‘Thought it was the end’: Safoora recounts her time in jail

The then 3-month pregnant Safoora was arrested from her home in Delhi on the afternoon of April 10.

Jamia Millia Islamia (JMI) research scholar and student activist Safoora Zargar was arrested in April last year on accusations of delivering an inflammatory speech at the Jaffrabad anti-CAA-NRC-NPR sit-in protest site. The Delhi Police alleged that she was among the conspirators of the North East Delhi communal violence that ensued last February and booked her under the Unlawful Activities (Prevention) Act (UAPA).

In a series of interviews with The Quint and Scroll, Safoora revealed details of her horrifying judicial custody.

The then 3-month pregnant Safoora was arrested from her home in Delhi on the afternoon of April 10. “The first thing my husband did was inform the police that I was pregnant,” said Safoora. The police however told the family that it was only a ‘routine enquiry’. She spent 3 months in judicial custody and was released last June after the Delhi high court granted her bail on humanitarian grounds.

During the first three days after her arrest, Safoora was held at different police stations in Jaffrabad as there was no special women’s cell. She was later shifted to Tihar Jail where she remained for three months. For the first 24 hours at Tihar, Safoora was placed in complete isolation in one of the special cells guarded by high walls and barbed wires. “The most difficult part of it was the isolation, the confinement,” said Safoora. “It was very scary… I thought this is the end.”

She was then sent to a different ward and was locked up there for 15 days citing Covid-19 protocol. People who came way later than she was were already moving around in the prison but she remained locked up. “When I was presented to the magistrate, I raised this issue. I kept writing applications. But I never got any response,” Safoora told Scroll.

Safoora’s solitary confinement continued for 38 days, Recounting her time in isolation, Safoora noted that she had no idea about what was going on outside. She had no access to newspapers or TV and wasn’t allowed to speak to lawyers. There was nobody to talk to or get any information from.

“I did not even know in which FIR I was arrested,” she said. She found out way later that she had been charged with UAPA. During the time of her isolation, reading the Holy Quran and offering prayers five times a day were the only activities that gave her some peace.

Safoora said that she faced severe anxiety with respect to her pregnancy, losing all hope and fearing a miscarriage. “I dreaded going to the washroom. I would panic, and my heart never beat normally,” she said. She recollected that the medical facilities in prison were not up to the mark and she wasn’t even provided essentials.

“I was wearing one pair of clothes and had another pair with me. They had taken away my slippers because heels were not allowed,” she added. Her family couldn’t send money to her for buying necessary things as the jail authorities kept citing Covid-19 protocol.

Even after the release, the later stage of her pregnancy was very difficult. She decided to talk to the press after 8 months because she is now starting to feel normal again. “I feel that I am much more relaxed now that my baby is born and healthy. I am studying and coming back to normal life. And speaking is a part of my normal life,” she added.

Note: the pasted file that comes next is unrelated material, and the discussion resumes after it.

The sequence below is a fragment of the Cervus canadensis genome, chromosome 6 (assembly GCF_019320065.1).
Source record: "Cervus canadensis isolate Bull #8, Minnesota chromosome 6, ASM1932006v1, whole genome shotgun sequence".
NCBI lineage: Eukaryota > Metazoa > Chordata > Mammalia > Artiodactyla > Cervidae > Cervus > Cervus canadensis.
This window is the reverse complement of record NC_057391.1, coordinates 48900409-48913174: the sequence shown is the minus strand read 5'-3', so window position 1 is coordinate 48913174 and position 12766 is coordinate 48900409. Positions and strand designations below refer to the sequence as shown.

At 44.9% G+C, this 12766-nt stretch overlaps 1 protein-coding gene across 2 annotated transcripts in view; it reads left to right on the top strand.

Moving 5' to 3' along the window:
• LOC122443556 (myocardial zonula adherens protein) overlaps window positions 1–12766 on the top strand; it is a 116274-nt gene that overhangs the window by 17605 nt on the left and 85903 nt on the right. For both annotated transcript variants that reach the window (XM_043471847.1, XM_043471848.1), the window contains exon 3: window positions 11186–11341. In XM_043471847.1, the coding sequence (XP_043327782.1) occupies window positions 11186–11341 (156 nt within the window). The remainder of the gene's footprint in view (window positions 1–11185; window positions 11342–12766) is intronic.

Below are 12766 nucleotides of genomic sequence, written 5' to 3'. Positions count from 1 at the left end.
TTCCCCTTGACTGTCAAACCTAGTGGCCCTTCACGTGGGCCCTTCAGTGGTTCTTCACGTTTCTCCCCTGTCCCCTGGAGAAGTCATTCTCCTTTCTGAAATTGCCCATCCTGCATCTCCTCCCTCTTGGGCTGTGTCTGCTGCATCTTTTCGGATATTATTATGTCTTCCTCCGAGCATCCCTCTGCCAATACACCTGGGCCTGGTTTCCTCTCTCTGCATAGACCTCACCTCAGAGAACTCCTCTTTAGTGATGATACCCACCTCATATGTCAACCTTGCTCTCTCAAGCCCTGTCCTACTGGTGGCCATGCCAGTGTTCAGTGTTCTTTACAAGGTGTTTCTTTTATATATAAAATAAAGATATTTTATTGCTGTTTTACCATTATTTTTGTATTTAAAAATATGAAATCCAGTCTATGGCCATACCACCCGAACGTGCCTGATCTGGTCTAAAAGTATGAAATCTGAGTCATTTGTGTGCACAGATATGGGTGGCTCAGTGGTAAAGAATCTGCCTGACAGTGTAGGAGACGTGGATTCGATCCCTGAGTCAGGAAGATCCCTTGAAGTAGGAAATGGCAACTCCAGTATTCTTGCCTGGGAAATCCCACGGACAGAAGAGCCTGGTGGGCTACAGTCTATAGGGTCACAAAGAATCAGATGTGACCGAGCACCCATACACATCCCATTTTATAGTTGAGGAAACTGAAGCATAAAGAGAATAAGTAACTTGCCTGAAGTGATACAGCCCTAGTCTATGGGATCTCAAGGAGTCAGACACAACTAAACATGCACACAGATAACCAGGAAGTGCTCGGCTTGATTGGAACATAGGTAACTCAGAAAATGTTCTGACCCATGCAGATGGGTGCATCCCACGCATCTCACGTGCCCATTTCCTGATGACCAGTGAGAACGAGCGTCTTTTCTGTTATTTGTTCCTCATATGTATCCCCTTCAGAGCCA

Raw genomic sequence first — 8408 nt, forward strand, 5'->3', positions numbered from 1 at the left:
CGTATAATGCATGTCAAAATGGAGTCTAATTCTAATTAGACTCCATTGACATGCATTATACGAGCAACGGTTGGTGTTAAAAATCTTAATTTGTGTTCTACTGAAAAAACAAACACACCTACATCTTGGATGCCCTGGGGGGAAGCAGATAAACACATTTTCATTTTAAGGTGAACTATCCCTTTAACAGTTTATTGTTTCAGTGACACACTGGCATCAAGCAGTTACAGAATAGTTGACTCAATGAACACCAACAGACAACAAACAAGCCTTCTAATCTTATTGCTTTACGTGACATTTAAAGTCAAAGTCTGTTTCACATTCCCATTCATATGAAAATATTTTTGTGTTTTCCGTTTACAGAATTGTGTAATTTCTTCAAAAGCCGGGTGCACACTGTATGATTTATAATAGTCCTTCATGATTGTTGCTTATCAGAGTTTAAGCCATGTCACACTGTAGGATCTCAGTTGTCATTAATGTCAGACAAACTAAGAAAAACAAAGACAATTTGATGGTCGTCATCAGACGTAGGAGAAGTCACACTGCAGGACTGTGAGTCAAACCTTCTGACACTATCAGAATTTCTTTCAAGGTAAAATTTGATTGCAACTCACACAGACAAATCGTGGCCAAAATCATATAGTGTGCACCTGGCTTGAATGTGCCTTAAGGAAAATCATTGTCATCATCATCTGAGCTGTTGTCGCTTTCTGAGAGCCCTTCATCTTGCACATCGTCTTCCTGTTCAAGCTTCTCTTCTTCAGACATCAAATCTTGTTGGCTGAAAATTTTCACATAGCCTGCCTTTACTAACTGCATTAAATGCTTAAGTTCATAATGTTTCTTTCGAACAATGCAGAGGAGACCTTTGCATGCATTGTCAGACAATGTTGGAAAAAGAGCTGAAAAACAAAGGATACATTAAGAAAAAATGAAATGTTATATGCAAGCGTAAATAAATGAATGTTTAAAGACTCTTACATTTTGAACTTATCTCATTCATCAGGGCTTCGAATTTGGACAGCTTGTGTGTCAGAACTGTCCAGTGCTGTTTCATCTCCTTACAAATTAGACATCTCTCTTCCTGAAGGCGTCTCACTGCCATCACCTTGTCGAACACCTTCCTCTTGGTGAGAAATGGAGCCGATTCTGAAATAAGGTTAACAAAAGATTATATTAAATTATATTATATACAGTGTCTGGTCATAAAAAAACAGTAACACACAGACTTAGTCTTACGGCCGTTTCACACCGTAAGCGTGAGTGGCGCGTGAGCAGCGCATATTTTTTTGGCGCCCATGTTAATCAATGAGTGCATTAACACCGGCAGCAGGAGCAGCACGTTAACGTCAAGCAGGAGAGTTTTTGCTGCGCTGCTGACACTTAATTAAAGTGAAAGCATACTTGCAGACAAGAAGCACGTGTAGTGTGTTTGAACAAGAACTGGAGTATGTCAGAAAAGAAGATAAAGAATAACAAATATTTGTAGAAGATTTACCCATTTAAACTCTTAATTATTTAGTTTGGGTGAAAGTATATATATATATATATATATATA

When the news broke that a pregnant student activist from Jamia had been arrested, social media trolls made vile attacks on Safoora and her personal life spreading rumours that she was unmarried. She however refused to reiterate that she was married noting that it “would be a disservice to all single mothers.”

She added that she didn’t want to prove her marriage or have her private life discussed. Rumours about her were spread at the Tihar jail as well. “A rumour spread in jail that we had done the riots and I have killed 53 Hindus and I am some Kashmiri terrorist,” she said. Although she contemplated asking for more security, she dropped the idea fearing more isolation.

Talking about her association with the anti-CAA-NRC-NPR protests, Safoora said that she began taking part intensively after the horrific police violence against her fellow students on the Jamia campus. She said that post the incidents of police brutality, she and her peers worked to form a common platform to protest and bring all political activists of the campus under it. Addressing the FIR against her, she said that she never even went to the Jaffrabad protest site.

“Anybody can go to a protest site and give solidarity. That shouldn’t be a problem,” said Safoora. Although there were so many like her who went to protests to show solidarity, she believes that she was made a “scapegoat to pin everything on.” She said that the culture of branding every protest as sedition needs to stop and that the current government does not understand how to handle dissent.

Safoora also addressed the arrests of fellow women activists like Nodeep Kaur and Disha Ravi in relation to the protests against the farm laws. She said that the government does not know how to deal with women with political opinions. “The easiest way they find is to charge them arbitrarily and put them behind bars and keep them there as long as they can,” she added.

Looking back at the anti-CAA protests, Safoora said that believes the anti-CAA movement is far from achieving any closure. She said that the protests exposed Islamophobia in the country and the pattern of how the government plans to deal with protestors. “It gives us more of an insight of what we may face in the future, and what we have to be prepared for,” she said.

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